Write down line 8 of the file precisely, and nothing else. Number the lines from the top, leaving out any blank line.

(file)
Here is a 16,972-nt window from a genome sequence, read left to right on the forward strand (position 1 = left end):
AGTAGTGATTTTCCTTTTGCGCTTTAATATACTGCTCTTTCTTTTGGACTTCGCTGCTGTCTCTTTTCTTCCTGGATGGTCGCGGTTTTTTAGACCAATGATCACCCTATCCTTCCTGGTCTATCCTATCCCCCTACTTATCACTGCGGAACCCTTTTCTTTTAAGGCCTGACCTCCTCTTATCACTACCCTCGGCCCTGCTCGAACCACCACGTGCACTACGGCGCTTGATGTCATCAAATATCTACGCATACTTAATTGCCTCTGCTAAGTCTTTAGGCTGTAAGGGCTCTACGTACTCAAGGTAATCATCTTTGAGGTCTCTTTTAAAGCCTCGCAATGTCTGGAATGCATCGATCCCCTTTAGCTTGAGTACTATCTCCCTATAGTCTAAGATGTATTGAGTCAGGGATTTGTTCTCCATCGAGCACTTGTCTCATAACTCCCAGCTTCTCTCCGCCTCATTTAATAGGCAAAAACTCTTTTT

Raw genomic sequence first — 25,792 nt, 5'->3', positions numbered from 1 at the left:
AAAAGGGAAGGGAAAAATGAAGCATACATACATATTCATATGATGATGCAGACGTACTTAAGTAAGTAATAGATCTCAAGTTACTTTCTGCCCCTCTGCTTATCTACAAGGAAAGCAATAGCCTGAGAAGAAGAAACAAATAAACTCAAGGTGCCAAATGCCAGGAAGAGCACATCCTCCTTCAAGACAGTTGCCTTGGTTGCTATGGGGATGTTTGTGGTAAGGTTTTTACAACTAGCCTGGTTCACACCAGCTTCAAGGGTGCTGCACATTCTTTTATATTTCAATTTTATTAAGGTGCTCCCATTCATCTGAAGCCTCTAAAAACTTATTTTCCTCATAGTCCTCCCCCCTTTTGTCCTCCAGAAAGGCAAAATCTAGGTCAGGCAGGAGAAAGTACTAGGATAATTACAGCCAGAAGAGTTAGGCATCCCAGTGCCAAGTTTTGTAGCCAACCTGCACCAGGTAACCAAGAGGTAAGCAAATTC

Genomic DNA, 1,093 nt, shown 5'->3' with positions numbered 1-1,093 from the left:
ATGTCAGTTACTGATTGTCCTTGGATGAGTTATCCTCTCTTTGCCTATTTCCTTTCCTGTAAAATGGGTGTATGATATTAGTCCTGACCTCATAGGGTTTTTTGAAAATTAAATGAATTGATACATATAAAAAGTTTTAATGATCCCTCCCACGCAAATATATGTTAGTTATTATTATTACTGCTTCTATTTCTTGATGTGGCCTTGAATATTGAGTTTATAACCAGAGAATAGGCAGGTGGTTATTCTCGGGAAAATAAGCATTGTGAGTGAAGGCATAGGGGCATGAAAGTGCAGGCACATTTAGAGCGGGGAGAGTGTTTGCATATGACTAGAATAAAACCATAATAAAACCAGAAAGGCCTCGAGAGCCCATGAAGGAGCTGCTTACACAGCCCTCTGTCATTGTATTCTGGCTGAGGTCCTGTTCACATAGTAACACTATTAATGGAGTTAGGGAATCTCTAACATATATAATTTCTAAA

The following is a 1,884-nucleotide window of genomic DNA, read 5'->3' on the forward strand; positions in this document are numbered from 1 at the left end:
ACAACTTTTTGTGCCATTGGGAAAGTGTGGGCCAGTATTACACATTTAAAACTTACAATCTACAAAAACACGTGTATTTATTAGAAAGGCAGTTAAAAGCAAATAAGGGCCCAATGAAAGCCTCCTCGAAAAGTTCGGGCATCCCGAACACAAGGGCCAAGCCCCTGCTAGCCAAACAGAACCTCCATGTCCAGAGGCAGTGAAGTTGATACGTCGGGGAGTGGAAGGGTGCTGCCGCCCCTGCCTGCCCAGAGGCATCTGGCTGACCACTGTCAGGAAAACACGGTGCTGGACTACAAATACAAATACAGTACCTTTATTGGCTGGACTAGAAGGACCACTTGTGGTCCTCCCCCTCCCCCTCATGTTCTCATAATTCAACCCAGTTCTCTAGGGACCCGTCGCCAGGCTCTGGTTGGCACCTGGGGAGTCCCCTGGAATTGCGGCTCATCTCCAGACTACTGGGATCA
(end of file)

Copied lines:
ACAACTTTTTGTGCCATTGGGAAAGTGTGGGCCAGTATTACACATTTAAAACTTACAATCTACAAAAACACGTGTATTTATTAGAAAGGCAGTTAAAAGCAAATAAGGGCCCAATGAAAGCCTCCTCGAAAAGTTCGGGCATCCCGAACACAAGGGCCAAGCCCCTGCTAGCCAAACAGAACCTCCATGTCCAGAGGCAGTGAAGTTGATACGTCGGGGAGTGGAAGGGTGCTGCCGCCCCTGCCTGCCCAGAGGCATCTGGCTGACCACTGTCAGGAAAACACGGTGCTGGACTACAAATACAAATACAGTACCTTTATTGGCTGGACTAGAAGGACCACTTGTGGTCCTCCCCCTCCCCCTCATGTTCTCATAATTCAACCCAGTTCTCTAGGGACCCGTCGCCAGGCTCTGGTTGGCACCTGGGGAGTCCCCTGGAATTGCGGCTCATCTCCAGACTACTGGGATCA